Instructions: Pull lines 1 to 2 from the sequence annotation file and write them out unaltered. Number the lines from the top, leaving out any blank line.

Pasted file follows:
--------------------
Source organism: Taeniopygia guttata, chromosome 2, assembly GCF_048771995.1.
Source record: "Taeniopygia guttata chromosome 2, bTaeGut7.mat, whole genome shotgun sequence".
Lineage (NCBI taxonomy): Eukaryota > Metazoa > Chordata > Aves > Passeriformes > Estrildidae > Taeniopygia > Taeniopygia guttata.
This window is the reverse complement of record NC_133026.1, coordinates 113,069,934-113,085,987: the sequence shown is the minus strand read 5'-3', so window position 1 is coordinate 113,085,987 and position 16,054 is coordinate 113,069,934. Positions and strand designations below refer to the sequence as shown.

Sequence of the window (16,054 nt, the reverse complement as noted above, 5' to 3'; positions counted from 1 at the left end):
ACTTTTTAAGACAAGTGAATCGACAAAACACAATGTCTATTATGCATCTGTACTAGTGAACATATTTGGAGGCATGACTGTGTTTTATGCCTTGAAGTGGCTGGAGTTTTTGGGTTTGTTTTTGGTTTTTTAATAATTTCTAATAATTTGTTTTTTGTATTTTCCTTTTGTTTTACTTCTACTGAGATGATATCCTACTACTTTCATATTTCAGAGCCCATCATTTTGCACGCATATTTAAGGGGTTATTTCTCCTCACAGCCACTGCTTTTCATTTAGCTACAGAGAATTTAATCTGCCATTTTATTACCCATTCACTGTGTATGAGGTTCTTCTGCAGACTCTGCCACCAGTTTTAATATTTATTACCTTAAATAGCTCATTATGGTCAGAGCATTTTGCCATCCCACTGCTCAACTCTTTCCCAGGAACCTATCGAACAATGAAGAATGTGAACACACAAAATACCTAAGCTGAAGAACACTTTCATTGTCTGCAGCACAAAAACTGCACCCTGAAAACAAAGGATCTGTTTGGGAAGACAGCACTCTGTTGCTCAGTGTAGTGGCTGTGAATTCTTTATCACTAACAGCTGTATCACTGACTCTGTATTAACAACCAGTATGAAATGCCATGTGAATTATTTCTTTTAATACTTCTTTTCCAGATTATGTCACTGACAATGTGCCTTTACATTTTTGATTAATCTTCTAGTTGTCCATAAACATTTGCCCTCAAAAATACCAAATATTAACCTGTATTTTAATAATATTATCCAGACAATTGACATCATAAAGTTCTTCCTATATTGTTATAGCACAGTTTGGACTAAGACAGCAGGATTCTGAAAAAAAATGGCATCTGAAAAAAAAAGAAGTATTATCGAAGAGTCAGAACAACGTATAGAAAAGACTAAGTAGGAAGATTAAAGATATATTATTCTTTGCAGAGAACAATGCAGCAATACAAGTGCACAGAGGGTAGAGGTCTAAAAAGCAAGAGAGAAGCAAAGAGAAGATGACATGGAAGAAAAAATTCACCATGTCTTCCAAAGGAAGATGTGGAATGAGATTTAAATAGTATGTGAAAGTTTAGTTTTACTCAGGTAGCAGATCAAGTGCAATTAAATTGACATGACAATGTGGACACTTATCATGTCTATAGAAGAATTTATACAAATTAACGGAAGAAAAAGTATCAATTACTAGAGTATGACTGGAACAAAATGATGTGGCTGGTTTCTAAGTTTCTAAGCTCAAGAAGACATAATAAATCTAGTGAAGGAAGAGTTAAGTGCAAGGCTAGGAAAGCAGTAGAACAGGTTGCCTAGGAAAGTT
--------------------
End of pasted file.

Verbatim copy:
Source organism: Taeniopygia guttata, chromosome 2, assembly GCF_048771995.1.
Source record: "Taeniopygia guttata chromosome 2, bTaeGut7.mat, whole genome shotgun sequence".